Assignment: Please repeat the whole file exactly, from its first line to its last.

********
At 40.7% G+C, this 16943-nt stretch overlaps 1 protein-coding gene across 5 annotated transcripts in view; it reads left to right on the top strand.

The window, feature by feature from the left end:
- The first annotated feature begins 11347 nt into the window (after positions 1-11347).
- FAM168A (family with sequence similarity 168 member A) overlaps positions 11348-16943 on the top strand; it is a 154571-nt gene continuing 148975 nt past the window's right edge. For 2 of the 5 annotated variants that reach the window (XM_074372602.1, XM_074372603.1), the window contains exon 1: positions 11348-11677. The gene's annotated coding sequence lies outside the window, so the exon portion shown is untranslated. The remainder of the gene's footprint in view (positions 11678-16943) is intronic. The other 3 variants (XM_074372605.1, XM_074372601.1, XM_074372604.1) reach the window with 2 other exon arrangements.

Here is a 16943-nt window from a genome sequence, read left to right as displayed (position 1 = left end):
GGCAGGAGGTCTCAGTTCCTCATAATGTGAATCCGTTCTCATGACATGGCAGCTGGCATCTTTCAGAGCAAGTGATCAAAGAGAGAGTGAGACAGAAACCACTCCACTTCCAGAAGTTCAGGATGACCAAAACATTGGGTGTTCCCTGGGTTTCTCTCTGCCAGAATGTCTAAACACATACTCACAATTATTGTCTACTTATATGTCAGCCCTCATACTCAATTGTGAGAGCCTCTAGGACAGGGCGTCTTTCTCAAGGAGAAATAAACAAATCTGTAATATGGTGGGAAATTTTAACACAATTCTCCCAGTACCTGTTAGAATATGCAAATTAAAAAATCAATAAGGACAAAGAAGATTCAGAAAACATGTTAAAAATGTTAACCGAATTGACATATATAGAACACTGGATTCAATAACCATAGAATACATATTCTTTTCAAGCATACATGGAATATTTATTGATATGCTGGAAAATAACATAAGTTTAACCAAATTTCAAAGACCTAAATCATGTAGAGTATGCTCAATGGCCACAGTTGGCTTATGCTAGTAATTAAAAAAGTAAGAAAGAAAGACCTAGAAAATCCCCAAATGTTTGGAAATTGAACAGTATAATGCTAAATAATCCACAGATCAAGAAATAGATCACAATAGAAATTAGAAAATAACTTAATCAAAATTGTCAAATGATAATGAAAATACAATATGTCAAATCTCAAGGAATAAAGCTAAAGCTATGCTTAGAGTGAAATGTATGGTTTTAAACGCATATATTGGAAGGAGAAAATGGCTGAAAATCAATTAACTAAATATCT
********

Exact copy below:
At 40.7% G+C, this 16943-nt stretch overlaps 1 protein-coding gene across 5 annotated transcripts in view; it reads left to right on the top strand.

The window, feature by feature from the left end:
- The first annotated feature begins 11347 nt into the window (after positions 1-11347).
- FAM168A (family with sequence similarity 168 member A) overlaps positions 11348-16943 on the top strand; it is a 154571-nt gene continuing 148975 nt past the window's right edge. For 2 of the 5 annotated variants that reach the window (XM_074372602.1, XM_074372603.1), the window contains exon 1: positions 11348-11677. The gene's annotated coding sequence lies outside the window, so the exon portion shown is untranslated. The remainder of the gene's footprint in view (positions 11678-16943) is intronic. The other 3 variants (XM_074372605.1, XM_074372601.1, XM_074372604.1) reach the window with 2 other exon arrangements.

Here is a 16943-nt window from a genome sequence, read left to right as displayed (position 1 = left end):
GGCAGGAGGTCTCAGTTCCTCATAATGTGAATCCGTTCTCATGACATGGCAGCTGGCATCTTTCAGAGCAAGTGATCAAAGAGAGAGTGAGACAGAAACCACTCCACTTCCAGAAGTTCAGGATGACCAAAACATTGGGTGTTCCCTGGGTTTCTCTCTGCCAGAATGTCTAAACACATACTCACAATTATTGTCTACTTATATGTCAGCCCTCATACTCAATTGTGAGAGCCTCTAGGACAGGGCGTCTTTCTCAAGGAGAAATAAACAAATCTGTAATATGGTGGGAAATTTTAACACAATTCTCCCAGTACCTGTTAGAATATGCAAATTAAAAAATCAATAAGGACAAAGAAGATTCAGAAAACATGTTAAAAATGTTAACCGAATTGACATATATAGAACACTGGATTCAATAACCATAGAATACATATTCTTTTCAAGCATACATGGAATATTTATTGATATGCTGGAAAATAACATAAGTTTAACCAAATTTCAAAGACCTAAATCATGTAGAGTATGCTCAATGGCCACAGTTGGCTTATGCTAGTAATTAAAAAAGTAAGAAAGAAAGACCTAGAAAATCCCCAAATGTTTGGAAATTGAACAGTATAATGCTAAATAATCCACAGATCAAGAAATAGATCACAATAGAAATTAGAAAATAACTTAATCAAAATTGTCAAATGATAATGAAAATACAATATGTCAAATCTCAAGGAATAAAGCTAAAGCTATGCTTAGAGTGAAATGTATGGTTTTAAACGCATATATTGGAAGGAGAAAATGGCTGAAAATCAATTAACTAAATATCT